By WILLIAM MAYER and BEILA RABINOWITZ
August 8, 2008 - San Francisco, CA - PipeLineNews.org - Tyson Foods, Inc., today announced that it has reinstated Labor Day as a paid holiday as part of a renegotiated contract with the Retail, Wholesale and Dept. Store Union, applicable at the Shelbyville, Tennessee plant only.
Initial local reaction is overwhelmingly positive with high ranking local government officials greeting the decision with approval.
The previous agreement, in effect since last November, substituted the Muslim holiday, Eid al-Fitr for Labor Day, in recognition of the substantial number of Somali Muslims working at the plant. That holiday will remain however, bringing the total number of paid holidays to nine - for 2008 only - for the Shelbyville workforce.
Starting in 2009, the number of holidays will revert back to eight, one of which will be a personal holiday, possibly the employee's birthday, Eid, or another day, as the company press release states, "requested and approved by their supervisor."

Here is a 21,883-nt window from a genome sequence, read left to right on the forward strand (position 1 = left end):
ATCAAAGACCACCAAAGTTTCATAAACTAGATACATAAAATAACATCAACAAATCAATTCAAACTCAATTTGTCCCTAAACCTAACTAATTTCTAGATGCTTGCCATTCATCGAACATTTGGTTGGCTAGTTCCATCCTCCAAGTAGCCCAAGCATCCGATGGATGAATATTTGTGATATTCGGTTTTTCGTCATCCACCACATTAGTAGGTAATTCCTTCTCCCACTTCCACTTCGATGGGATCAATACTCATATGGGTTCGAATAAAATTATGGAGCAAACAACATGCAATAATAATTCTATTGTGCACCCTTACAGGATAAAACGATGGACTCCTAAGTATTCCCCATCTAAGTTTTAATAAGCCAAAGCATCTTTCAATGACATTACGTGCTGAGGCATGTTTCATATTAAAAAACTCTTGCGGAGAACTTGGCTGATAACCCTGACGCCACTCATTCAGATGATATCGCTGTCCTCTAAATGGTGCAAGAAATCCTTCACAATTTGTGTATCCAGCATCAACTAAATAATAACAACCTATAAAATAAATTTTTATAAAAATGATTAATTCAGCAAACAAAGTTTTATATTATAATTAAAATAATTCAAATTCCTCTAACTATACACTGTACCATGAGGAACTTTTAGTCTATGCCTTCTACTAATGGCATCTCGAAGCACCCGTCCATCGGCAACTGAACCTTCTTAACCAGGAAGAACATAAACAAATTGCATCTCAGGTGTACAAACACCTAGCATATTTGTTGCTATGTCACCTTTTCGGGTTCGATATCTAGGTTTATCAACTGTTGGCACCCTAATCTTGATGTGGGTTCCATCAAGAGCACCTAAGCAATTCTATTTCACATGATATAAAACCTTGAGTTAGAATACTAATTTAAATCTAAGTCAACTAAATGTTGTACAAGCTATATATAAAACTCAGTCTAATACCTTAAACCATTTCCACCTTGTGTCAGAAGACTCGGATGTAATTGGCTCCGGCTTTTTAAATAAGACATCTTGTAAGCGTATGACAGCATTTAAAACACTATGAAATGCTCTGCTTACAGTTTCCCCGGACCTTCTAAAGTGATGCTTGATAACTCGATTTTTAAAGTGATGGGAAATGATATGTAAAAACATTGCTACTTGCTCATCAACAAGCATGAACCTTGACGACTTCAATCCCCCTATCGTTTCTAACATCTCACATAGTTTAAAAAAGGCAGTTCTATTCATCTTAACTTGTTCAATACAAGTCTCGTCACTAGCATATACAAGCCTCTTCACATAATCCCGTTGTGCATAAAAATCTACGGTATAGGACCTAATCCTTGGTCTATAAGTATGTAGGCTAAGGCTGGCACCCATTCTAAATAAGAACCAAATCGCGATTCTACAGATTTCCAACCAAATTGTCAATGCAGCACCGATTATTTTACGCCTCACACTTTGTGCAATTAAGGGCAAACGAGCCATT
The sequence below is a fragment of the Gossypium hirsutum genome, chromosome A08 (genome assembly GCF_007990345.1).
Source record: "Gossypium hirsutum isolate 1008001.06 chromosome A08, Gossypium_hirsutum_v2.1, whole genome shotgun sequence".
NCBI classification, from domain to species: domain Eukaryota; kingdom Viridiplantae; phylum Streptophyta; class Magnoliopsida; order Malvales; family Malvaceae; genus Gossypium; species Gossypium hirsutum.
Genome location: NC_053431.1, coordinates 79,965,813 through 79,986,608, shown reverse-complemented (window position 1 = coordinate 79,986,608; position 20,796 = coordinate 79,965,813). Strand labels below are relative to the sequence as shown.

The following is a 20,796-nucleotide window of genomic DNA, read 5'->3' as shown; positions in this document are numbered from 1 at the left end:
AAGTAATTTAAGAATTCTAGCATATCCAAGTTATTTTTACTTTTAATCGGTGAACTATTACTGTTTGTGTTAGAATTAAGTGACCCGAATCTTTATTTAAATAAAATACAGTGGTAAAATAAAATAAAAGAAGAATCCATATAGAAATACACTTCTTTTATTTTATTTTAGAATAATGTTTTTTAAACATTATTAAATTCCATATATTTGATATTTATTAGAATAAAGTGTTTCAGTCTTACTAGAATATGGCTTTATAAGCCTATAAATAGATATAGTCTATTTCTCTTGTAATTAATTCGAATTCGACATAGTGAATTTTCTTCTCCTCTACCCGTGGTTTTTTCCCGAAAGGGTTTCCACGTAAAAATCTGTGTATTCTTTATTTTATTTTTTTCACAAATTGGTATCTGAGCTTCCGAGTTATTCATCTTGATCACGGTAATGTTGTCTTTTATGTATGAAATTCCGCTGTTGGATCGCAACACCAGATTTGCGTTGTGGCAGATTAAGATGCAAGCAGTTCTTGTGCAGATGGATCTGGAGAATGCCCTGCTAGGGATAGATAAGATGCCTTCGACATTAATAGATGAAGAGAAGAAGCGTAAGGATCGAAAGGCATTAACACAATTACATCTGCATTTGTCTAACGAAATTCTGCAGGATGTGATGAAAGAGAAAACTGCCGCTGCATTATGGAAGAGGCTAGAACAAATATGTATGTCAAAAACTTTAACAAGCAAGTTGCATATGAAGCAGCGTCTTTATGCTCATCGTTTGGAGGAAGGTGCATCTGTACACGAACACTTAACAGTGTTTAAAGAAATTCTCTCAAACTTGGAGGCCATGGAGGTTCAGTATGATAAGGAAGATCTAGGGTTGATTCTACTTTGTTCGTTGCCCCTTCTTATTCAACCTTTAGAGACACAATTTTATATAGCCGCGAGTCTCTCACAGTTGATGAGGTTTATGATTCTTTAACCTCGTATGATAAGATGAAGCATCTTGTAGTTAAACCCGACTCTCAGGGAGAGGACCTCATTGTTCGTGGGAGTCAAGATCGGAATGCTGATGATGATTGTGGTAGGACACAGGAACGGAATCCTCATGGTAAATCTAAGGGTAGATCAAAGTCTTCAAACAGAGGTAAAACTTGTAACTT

The move was clearly an effort to quell the firestorm which erupted upon the revelation of the terms of the original contract, recognizing the Muslim holiday.
The implications of the original contract, essentially a concession to creeping Shari'a, was noted by these authors, who wrote in Shari'a Comes To Shelbyville Tennessee concluding:
"?If the United States is not to become a Balkanized agglomeration of little Mogadishus, Islamabads or Rawalpindis, American citizens must become aware of the grander struggle which is occurring, often under the radar, which threatens our existence in a manner which we have never had to face before and that is why seemingly harmless concessions to Shari'a - such as occurred in the Tyson labor agreement - are potentially so devastating."
Tyson is to be commended for its quick and appropriate action in this matter; perhaps this case will set an example to other employers and unions before they too find themselves in such an untenable situation.
©1999-2008 PipeLineNews.org LLC, William Mayer, Beila Rabinowitz. All rights reserved.